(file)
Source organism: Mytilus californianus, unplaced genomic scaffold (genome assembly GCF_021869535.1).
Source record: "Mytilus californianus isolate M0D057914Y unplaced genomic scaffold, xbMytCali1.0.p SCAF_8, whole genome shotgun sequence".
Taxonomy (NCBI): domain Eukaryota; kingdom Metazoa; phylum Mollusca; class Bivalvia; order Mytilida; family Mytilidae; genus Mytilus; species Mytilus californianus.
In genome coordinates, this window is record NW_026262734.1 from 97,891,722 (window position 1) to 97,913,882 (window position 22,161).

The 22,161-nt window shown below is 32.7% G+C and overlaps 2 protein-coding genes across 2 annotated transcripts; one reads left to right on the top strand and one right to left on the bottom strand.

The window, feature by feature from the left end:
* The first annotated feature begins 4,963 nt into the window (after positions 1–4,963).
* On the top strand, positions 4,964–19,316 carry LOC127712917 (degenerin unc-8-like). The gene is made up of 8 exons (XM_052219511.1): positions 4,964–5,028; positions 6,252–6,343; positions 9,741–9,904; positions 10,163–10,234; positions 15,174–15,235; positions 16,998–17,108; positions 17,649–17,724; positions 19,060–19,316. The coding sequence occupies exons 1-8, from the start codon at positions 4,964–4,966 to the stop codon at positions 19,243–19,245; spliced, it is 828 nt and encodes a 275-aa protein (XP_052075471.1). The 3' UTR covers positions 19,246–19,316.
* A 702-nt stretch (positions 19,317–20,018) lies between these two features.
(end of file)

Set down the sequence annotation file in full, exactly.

Source organism: Mytilus californianus, unplaced genomic scaffold (genome assembly GCF_021869535.1).
Source record: "Mytilus californianus isolate M0D057914Y unplaced genomic scaffold, xbMytCali1.0.p SCAF_8, whole genome shotgun sequence".
Taxonomy (NCBI): domain Eukaryota; kingdom Metazoa; phylum Mollusca; class Bivalvia; order Mytilida; family Mytilidae; genus Mytilus; species Mytilus californianus.
In genome coordinates, this window is record NW_026262734.1 from 97,891,722 (window position 1) to 97,913,882 (window position 22,161).

The 22,161-nt window shown below is 32.7% G+C and overlaps 2 protein-coding genes across 2 annotated transcripts; one reads left to right on the top strand and one right to left on the bottom strand.

The window, feature by feature from the left end:
* The first annotated feature begins 4,963 nt into the window (after positions 1–4,963).
* On the top strand, positions 4,964–19,316 carry LOC127712917 (degenerin unc-8-like). The gene is made up of 8 exons (XM_052219511.1): positions 4,964–5,028; positions 6,252–6,343; positions 9,741–9,904; positions 10,163–10,234; positions 15,174–15,235; positions 16,998–17,108; positions 17,649–17,724; positions 19,060–19,316. The coding sequence occupies exons 1-8, from the start codon at positions 4,964–4,966 to the stop codon at positions 19,243–19,245; spliced, it is 828 nt and encodes a 275-aa protein (XP_052075471.1). The 3' UTR covers positions 19,246–19,316.
* A 702-nt stretch (positions 19,317–20,018) lies between these two features.